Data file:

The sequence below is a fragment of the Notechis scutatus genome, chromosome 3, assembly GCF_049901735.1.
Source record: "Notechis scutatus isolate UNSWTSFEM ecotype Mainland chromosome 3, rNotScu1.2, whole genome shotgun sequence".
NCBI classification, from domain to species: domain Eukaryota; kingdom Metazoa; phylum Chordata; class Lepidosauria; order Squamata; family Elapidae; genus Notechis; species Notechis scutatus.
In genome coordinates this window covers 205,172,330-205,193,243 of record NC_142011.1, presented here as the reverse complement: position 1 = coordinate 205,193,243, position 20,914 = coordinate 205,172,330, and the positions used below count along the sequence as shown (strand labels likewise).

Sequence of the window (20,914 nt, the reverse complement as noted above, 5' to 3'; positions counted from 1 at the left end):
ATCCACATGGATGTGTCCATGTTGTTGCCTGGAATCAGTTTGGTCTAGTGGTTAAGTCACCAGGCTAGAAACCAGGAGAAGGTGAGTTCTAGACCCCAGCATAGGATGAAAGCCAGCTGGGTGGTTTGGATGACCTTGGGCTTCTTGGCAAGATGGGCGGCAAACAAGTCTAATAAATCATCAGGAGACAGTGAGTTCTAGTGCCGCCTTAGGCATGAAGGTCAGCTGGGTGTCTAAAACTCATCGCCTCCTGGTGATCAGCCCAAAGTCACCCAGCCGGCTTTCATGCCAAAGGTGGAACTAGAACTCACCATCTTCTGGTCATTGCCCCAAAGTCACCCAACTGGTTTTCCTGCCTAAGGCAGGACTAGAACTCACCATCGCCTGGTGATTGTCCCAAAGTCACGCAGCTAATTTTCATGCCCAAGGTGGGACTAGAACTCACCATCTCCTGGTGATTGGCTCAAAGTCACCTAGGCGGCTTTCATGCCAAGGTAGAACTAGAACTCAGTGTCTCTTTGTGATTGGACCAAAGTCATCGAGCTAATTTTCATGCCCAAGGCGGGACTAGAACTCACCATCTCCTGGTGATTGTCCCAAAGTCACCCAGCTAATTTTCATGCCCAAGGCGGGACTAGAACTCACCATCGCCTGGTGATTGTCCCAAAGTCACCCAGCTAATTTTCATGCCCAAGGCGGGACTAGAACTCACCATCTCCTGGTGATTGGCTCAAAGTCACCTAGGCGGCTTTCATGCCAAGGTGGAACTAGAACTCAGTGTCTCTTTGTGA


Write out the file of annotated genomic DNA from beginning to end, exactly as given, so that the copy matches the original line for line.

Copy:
The sequence below is a fragment of the Notechis scutatus genome, chromosome 3, assembly GCF_049901735.1.
Source record: "Notechis scutatus isolate UNSWTSFEM ecotype Mainland chromosome 3, rNotScu1.2, whole genome shotgun sequence".
NCBI classification, from domain to species: domain Eukaryota; kingdom Metazoa; phylum Chordata; class Lepidosauria; order Squamata; family Elapidae; genus Notechis; species Notechis scutatus.
In genome coordinates this window covers 205,172,330-205,193,243 of record NC_142011.1, presented here as the reverse complement: position 1 = coordinate 205,193,243, position 20,914 = coordinate 205,172,330, and the positions used below count along the sequence as shown (strand labels likewise).

Sequence of the window (20,914 nt, the reverse complement as noted above, 5' to 3'; positions counted from 1 at the left end):
ATCCACATGGATGTGTCCATGTTGTTGCCTGGAATCAGTTTGGTCTAGTGGTTAAGTCACCAGGCTAGAAACCAGGAGAAGGTGAGTTCTAGACCCCAGCATAGGATGAAAGCCAGCTGGGTGGTTTGGATGACCTTGGGCTTCTTGGCAAGATGGGCGGCAAACAAGTCTAATAAATCATCAGGAGACAGTGAGTTCTAGTGCCGCCTTAGGCATGAAGGTCAGCTGGGTGTCTAAAACTCATCGCCTCCTGGTGATCAGCCCAAAGTCACCCAGCCGGCTTTCATGCCAAAGGTGGAACTAGAACTCACCATCTTCTGGTCATTGCCCCAAAGTCACCCAACTGGTTTTCCTGCCTAAGGCAGGACTAGAACTCACCATCGCCTGGTGATTGTCCCAAAGTCACGCAGCTAATTTTCATGCCCAAGGTGGGACTAGAACTCACCATCTCCTGGTGATTGGCTCAAAGTCACCTAGGCGGCTTTCATGCCAAGGTAGAACTAGAACTCAGTGTCTCTTTGTGATTGGACCAAAGTCATCGAGCTAATTTTCATGCCCAAGGCGGGACTAGAACTCACCATCTCCTGGTGATTGTCCCAAAGTCACCCAGCTAATTTTCATGCCCAAGGCGGGACTAGAACTCACCATCGCCTGGTGATTGTCCCAAAGTCACCCAGCTAATTTTCATGCCCAAGGCGGGACTAGAACTCACCATCTCCTGGTGATTGGCTCAAAGTCACCTAGGCGGCTTTCATGCCAAGGTGGAACTAGAACTCAGTGTCTCTTTGTGA